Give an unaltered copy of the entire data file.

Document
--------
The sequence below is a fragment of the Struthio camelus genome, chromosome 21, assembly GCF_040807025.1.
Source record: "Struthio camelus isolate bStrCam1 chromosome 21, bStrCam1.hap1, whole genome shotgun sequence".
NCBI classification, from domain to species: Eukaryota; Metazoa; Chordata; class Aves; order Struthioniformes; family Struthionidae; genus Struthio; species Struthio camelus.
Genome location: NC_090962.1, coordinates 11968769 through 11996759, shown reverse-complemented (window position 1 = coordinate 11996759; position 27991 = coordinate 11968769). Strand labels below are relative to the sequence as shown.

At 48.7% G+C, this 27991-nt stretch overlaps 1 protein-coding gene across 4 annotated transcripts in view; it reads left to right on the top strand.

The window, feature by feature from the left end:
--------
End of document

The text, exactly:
The sequence below is a fragment of the Struthio camelus genome, chromosome 21, assembly GCF_040807025.1.
Source record: "Struthio camelus isolate bStrCam1 chromosome 21, bStrCam1.hap1, whole genome shotgun sequence".
NCBI classification, from domain to species: Eukaryota; Metazoa; Chordata; class Aves; order Struthioniformes; family Struthionidae; genus Struthio; species Struthio camelus.
Genome location: NC_090962.1, coordinates 11968769 through 11996759, shown reverse-complemented (window position 1 = coordinate 11996759; position 27991 = coordinate 11968769). Strand labels below are relative to the sequence as shown.

At 48.7% G+C, this 27991-nt stretch overlaps 1 protein-coding gene across 4 annotated transcripts in view; it reads left to right on the top strand.

The window, feature by feature from the left end: